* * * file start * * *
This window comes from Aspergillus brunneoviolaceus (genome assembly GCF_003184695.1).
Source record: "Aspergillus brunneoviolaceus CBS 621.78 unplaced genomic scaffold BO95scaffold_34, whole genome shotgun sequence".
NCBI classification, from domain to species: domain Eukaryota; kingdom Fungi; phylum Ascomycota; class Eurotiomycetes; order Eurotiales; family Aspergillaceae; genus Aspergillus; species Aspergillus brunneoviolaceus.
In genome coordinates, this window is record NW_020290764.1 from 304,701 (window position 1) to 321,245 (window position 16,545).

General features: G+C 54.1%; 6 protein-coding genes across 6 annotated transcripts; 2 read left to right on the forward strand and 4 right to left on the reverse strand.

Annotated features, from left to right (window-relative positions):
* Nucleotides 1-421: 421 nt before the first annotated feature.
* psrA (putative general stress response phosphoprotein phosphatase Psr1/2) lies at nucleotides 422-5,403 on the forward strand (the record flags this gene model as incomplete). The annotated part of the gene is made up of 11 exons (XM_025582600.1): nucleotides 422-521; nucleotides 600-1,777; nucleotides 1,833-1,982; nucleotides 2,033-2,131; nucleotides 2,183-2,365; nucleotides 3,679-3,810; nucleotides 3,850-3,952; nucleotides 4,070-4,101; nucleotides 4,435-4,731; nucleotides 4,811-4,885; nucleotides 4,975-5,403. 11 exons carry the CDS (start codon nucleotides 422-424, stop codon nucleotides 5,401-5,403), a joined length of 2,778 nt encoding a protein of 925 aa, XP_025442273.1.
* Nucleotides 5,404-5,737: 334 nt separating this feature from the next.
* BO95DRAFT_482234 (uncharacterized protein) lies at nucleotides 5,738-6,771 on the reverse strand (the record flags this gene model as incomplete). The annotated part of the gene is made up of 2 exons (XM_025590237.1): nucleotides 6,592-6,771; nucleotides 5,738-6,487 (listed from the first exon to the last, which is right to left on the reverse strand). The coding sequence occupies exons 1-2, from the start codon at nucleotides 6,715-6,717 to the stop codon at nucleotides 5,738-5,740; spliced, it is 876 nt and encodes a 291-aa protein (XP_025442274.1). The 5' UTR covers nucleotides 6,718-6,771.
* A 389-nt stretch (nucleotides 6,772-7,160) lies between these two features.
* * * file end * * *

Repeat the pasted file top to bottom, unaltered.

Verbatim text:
This window comes from Aspergillus brunneoviolaceus (genome assembly GCF_003184695.1).
Source record: "Aspergillus brunneoviolaceus CBS 621.78 unplaced genomic scaffold BO95scaffold_34, whole genome shotgun sequence".
NCBI classification, from domain to species: domain Eukaryota; kingdom Fungi; phylum Ascomycota; class Eurotiomycetes; order Eurotiales; family Aspergillaceae; genus Aspergillus; species Aspergillus brunneoviolaceus.
In genome coordinates, this window is record NW_020290764.1 from 304,701 (window position 1) to 321,245 (window position 16,545).

General features: G+C 54.1%; 6 protein-coding genes across 6 annotated transcripts; 2 read left to right on the forward strand and 4 right to left on the reverse strand.

Annotated features, from left to right (window-relative positions):
* Nucleotides 1-421: 421 nt before the first annotated feature.
* psrA (putative general stress response phosphoprotein phosphatase Psr1/2) lies at nucleotides 422-5,403 on the forward strand (the record flags this gene model as incomplete). The annotated part of the gene is made up of 11 exons (XM_025582600.1): nucleotides 422-521; nucleotides 600-1,777; nucleotides 1,833-1,982; nucleotides 2,033-2,131; nucleotides 2,183-2,365; nucleotides 3,679-3,810; nucleotides 3,850-3,952; nucleotides 4,070-4,101; nucleotides 4,435-4,731; nucleotides 4,811-4,885; nucleotides 4,975-5,403. 11 exons carry the CDS (start codon nucleotides 422-424, stop codon nucleotides 5,401-5,403), a joined length of 2,778 nt encoding a protein of 925 aa, XP_025442273.1.
* Nucleotides 5,404-5,737: 334 nt separating this feature from the next.
* BO95DRAFT_482234 (uncharacterized protein) lies at nucleotides 5,738-6,771 on the reverse strand (the record flags this gene model as incomplete). The annotated part of the gene is made up of 2 exons (XM_025590237.1): nucleotides 6,592-6,771; nucleotides 5,738-6,487 (listed from the first exon to the last, which is right to left on the reverse strand). The coding sequence occupies exons 1-2, from the start codon at nucleotides 6,715-6,717 to the stop codon at nucleotides 5,738-5,740; spliced, it is 876 nt and encodes a 291-aa protein (XP_025442274.1). The 5' UTR covers nucleotides 6,718-6,771.
* A 389-nt stretch (nucleotides 6,772-7,160) lies between these two features.